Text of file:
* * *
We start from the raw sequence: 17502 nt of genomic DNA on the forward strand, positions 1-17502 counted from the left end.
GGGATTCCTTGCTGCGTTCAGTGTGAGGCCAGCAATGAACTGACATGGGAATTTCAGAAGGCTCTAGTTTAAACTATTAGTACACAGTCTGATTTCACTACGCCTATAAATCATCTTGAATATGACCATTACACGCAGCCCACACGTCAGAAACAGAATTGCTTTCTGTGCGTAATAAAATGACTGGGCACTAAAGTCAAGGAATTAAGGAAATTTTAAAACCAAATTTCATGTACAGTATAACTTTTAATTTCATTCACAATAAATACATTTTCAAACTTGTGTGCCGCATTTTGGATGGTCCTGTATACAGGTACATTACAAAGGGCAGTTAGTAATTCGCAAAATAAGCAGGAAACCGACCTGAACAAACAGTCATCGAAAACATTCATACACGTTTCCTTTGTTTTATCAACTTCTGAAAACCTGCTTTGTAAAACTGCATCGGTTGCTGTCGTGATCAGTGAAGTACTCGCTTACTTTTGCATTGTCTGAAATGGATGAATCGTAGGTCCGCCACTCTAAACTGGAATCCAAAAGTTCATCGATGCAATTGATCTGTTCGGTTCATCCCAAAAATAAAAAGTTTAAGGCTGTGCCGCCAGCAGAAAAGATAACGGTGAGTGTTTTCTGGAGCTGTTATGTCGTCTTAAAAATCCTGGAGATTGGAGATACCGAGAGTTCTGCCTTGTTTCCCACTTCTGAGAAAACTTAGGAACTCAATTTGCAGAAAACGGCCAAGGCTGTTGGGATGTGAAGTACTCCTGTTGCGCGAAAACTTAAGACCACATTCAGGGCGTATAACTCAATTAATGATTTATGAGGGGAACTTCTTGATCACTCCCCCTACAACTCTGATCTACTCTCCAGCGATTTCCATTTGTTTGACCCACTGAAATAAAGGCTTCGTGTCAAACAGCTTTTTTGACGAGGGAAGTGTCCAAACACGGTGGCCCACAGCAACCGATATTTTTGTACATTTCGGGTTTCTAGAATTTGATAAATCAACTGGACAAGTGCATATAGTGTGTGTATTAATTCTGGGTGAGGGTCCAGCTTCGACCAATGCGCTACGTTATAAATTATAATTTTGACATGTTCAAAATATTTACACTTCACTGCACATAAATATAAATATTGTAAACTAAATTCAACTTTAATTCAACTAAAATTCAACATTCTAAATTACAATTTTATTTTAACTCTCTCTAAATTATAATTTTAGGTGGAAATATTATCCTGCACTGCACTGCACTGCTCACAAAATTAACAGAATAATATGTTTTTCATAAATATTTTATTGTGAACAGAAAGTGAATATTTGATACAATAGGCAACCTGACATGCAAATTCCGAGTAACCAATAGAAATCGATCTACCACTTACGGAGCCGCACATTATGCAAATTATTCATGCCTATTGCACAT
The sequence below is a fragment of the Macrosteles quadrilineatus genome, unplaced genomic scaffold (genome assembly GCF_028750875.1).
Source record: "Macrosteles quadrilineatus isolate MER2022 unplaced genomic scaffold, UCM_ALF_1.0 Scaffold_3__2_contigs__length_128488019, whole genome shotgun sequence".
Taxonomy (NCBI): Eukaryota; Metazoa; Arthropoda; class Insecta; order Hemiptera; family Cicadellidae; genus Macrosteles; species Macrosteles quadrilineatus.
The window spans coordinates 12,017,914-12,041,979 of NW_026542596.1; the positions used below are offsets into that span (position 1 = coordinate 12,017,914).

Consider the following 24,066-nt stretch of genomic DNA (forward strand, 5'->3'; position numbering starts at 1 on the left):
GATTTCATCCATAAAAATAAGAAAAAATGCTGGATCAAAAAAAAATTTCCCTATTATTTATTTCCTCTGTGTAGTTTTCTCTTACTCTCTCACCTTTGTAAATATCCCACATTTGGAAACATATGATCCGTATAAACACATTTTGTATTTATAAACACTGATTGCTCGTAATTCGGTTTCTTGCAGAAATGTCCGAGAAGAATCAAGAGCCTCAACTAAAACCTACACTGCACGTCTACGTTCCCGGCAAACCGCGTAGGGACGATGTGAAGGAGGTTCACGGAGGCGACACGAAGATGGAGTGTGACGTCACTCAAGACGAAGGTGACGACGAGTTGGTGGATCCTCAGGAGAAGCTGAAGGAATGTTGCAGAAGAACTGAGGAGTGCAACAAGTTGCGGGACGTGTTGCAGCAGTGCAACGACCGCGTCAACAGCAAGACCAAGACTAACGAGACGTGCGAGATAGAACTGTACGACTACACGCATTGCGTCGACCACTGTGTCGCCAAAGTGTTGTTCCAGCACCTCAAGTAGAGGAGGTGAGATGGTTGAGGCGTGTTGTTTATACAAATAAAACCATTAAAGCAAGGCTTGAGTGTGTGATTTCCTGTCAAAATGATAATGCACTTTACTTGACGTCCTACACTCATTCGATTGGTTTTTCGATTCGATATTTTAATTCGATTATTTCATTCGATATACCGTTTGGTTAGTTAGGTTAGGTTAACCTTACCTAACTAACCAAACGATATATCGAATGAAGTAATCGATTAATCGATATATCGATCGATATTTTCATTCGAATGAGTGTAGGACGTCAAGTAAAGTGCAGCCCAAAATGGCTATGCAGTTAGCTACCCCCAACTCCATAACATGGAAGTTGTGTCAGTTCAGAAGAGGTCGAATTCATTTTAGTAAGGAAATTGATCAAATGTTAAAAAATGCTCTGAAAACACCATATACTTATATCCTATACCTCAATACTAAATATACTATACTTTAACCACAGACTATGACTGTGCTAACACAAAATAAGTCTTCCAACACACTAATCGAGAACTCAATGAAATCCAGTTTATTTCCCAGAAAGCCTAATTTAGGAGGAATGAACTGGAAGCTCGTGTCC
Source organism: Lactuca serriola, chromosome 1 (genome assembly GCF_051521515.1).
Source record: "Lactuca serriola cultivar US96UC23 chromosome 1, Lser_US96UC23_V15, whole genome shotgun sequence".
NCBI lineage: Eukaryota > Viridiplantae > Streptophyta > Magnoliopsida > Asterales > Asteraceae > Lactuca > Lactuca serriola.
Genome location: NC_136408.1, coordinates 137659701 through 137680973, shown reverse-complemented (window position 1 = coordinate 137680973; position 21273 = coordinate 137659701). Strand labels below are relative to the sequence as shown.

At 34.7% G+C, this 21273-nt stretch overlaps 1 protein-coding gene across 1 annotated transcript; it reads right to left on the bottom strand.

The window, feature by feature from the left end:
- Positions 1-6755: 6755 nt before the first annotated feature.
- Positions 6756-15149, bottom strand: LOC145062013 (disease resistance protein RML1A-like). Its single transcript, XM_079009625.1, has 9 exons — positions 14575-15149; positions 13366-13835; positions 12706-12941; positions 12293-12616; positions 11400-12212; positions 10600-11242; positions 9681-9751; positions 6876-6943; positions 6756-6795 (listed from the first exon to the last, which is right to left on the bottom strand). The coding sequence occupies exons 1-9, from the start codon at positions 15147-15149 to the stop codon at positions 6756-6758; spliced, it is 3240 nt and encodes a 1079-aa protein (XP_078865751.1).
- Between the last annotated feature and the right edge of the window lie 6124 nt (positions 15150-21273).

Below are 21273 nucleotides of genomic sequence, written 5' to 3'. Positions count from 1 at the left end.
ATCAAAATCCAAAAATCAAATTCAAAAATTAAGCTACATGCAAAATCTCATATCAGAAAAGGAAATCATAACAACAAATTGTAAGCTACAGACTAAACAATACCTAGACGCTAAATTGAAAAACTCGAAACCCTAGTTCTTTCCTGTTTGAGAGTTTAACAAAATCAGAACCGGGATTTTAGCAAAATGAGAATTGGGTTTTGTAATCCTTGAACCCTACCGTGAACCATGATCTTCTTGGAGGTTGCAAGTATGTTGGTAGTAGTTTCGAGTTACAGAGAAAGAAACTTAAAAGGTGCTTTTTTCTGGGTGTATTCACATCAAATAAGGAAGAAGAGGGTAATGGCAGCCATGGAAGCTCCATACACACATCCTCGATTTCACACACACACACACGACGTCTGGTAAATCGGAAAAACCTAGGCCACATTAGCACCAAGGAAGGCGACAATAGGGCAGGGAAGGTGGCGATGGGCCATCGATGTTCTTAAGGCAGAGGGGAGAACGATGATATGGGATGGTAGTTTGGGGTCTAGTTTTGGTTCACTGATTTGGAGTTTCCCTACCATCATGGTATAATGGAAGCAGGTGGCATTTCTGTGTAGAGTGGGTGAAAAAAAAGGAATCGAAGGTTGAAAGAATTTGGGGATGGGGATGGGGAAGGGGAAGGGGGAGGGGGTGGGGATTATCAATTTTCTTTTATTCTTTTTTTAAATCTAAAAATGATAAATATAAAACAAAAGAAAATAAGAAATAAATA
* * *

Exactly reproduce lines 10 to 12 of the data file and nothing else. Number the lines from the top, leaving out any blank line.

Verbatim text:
Source record: "Lactuca serriola cultivar US96UC23 chromosome 1, Lser_US96UC23_V15, whole genome shotgun sequence".
NCBI lineage: Eukaryota > Viridiplantae > Streptophyta > Magnoliopsida > Asterales > Asteraceae > Lactuca > Lactuca serriola.
Genome location: NC_136408.1, coordinates 137659701 through 137680973, shown reverse-complemented (window position 1 = coordinate 137680973; position 21273 = coordinate 137659701). Strand labels below are relative to the sequence as shown.